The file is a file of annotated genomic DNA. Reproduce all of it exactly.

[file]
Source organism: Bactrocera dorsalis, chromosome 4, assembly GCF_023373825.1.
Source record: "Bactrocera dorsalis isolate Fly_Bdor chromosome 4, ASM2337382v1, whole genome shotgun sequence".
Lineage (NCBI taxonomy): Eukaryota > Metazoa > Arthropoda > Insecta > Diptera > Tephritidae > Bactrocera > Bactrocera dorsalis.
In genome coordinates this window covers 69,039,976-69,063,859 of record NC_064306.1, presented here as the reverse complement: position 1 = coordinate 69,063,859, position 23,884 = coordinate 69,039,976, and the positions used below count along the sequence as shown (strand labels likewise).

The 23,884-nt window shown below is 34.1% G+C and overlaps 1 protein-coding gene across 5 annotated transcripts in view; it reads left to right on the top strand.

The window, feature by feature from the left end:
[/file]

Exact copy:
Source organism: Bactrocera dorsalis, chromosome 4, assembly GCF_023373825.1.
Source record: "Bactrocera dorsalis isolate Fly_Bdor chromosome 4, ASM2337382v1, whole genome shotgun sequence".
Lineage (NCBI taxonomy): Eukaryota > Metazoa > Arthropoda > Insecta > Diptera > Tephritidae > Bactrocera > Bactrocera dorsalis.
In genome coordinates this window covers 69,039,976-69,063,859 of record NC_064306.1, presented here as the reverse complement: position 1 = coordinate 69,063,859, position 23,884 = coordinate 69,039,976, and the positions used below count along the sequence as shown (strand labels likewise).

The 23,884-nt window shown below is 34.1% G+C and overlaps 1 protein-coding gene across 5 annotated transcripts in view; it reads left to right on the top strand.

The window, feature by feature from the left end: